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    November 20, 2020News Release

    Racial profiling : an important victory for a racialized man before the Human Rights Tribunal

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    The Commission has just won an important case for a member of the Black community, as the Human Rights Tribunal concluded that he was a victim of racial profiling. A police officer and the Service de police de l'agglomération de Longueuil (SPAL) were ordered to pay him moral and punitive damages totalling $12,000.

    Montréal, November 20, 2020 - The Commission des droits de la personne et des droits de la jeunesse has just won an important case for a member of the Black community, as the Human Rights Tribunal concluded that he was a victim of racial profiling. A police officer and the Service de police de l'agglomération de Longueuil (SPAL) were ordered to pay him moral and punitive damages totalling $12,000. The Tribunal also ordered the SPAL to set up training on racial profiling for its police officers and to collect data concerning the perceived or presumed racial affiliation of persons who are stopped, in order to document the phenomenon of racial profiling.

    "This is an important decision of the Tribunal which recognizes the harm suffered by a black man when he was stopped without cause by police officers. The judgment emphasizes the social context of racial profiling and the urgency to counter it, a message that is in line with our own recommendations," said the President of the Commission Philippe-André Tessier. "This ruling also reinforces a demand that the Commission has been making for more than a year, namely the definitive end of random police checks, which disproportionately target certain groups, including Black communities," added Myrlande Pierre, Vice-President of the Commission responsible for the Charter mandate.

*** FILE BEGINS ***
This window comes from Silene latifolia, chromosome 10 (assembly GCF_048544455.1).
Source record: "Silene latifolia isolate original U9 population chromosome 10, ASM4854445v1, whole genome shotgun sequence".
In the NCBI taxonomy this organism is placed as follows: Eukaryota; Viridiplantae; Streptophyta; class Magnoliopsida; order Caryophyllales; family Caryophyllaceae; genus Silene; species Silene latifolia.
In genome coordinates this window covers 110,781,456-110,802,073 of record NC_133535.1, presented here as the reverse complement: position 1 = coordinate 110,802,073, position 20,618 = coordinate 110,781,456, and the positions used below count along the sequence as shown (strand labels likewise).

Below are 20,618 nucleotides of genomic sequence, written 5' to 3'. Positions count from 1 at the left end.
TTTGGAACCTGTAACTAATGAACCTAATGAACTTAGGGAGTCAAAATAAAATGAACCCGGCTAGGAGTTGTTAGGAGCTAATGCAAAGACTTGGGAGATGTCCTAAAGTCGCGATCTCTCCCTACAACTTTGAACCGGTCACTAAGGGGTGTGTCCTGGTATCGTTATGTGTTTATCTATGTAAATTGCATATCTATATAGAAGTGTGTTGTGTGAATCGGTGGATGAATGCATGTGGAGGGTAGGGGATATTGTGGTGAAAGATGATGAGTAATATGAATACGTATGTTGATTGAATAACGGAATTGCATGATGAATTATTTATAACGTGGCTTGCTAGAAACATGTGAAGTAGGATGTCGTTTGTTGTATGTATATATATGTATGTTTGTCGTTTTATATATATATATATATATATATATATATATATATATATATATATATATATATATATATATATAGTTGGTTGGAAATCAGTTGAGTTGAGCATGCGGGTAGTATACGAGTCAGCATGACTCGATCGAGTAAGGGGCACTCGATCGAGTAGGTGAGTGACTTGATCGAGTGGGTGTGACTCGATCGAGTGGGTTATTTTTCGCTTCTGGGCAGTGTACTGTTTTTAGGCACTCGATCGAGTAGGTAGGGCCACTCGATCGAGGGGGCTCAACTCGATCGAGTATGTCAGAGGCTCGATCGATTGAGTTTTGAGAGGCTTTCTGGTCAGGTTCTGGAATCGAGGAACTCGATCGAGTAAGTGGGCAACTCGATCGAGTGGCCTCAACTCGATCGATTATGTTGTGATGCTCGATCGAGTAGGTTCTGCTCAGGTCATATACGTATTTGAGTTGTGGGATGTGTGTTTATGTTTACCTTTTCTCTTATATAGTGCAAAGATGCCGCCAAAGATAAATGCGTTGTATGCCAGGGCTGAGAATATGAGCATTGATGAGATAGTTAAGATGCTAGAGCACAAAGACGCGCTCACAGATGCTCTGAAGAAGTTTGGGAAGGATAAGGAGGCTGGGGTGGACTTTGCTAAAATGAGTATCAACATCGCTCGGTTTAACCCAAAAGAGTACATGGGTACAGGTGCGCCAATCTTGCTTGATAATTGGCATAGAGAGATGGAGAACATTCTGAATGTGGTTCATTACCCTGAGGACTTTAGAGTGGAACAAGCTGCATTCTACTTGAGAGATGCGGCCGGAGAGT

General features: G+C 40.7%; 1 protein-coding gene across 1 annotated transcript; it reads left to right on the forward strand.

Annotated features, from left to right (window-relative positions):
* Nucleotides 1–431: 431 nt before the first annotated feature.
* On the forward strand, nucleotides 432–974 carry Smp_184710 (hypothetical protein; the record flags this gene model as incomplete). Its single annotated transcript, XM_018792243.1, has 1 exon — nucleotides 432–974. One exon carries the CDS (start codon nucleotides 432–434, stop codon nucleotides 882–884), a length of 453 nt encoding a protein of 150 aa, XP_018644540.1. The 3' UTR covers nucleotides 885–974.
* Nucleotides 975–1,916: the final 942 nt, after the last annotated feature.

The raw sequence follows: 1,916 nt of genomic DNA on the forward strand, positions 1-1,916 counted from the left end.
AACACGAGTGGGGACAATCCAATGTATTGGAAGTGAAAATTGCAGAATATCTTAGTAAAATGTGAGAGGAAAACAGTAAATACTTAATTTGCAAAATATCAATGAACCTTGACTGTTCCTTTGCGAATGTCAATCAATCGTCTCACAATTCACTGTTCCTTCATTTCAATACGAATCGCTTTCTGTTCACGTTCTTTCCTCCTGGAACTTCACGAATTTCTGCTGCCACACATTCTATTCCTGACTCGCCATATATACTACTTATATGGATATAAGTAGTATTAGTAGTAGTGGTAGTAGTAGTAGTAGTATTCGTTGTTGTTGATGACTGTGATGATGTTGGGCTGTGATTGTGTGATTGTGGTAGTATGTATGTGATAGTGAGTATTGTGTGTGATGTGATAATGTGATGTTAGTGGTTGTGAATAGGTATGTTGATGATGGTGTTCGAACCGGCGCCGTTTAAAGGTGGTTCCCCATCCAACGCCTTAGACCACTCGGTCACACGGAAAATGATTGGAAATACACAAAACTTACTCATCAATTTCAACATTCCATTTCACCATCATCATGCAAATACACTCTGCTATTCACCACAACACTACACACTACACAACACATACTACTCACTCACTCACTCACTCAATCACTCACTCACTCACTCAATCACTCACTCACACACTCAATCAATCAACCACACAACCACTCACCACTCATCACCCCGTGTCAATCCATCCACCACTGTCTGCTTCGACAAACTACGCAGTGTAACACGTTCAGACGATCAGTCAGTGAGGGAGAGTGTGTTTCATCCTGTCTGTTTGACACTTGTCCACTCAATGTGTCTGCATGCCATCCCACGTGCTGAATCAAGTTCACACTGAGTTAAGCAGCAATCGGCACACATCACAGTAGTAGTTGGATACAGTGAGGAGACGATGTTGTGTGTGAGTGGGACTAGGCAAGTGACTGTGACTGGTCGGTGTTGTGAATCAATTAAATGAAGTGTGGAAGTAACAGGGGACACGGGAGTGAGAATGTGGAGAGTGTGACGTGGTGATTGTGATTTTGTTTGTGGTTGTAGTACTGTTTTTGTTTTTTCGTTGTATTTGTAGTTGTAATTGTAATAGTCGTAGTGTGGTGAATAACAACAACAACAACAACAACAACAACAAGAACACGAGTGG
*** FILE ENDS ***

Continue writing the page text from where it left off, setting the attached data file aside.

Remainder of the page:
According to the facts reported in the judgment, the complainant, who was driving a luxury car in a residential neighbourhood, was on his way to his son's daycare when a patrol car turned around and followed him for more than a kilometer. When the man stopped in front of the daycare, a police officer asked him for identification. The complainant had not committed any offence and the police did not issue any ticket. The Tribunal concluded that the police officers’ decision to stop the complainant "can only be rationally explained by their bias, consciously or unconsciously, against a racialized person driving a BMW. " The complainant testified solidly about the indignation and humiliation he experienced during this event.

    The judgment notes that the individualized profiling suffered by the complainant "is part of a larger context of systemic racial discrimination. The phenomenon is very real, albeit insidious, and its eradication requires education and better training of police forces.”

    The judgment also states that racial profiling "is very specifically documented in the literature as well as in several court decisions dealing with racism and racial profiling in law enforcement. It is an insidious phenomenon that requires, in 2020, vigorous and sustained action to counter the prejudices and stereotypes associated with it, which remain all the more tenacious because they are often unconscious. »

    The judgment also points out that the Service de police de l'agglomération de Longueuil is introducing new measures to "correct the situation and ensure that the right to equality of the citizens of Longueuil is fully respected by the police.”

    The Commission recently published a review of its recommendations on racial profiling and systemic discrimination of racialized youth, available at: https://www.cdpdj.qc.ca/en/news/racial-profiling-report-recommendations


    The Commission des droits de la personne et des droits de la jeunesse (Human Rights and Youth Commission) ensures the promotion and respect of the principles set out in the Québec Charter of Human Rights and Freedoms. It also ensures that the interests of children are protected and that their rights recognized in the Youth Protection Act are respected and promoted. In addition, the Commission oversees compliance with the Act respecting Equal Access to Employment in Public Bodies.


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    Source :
    Meissoon Azzaria
    Communications coordinator
    438 622-3652
    meissoon.azzaria@cdpdj.qc.ca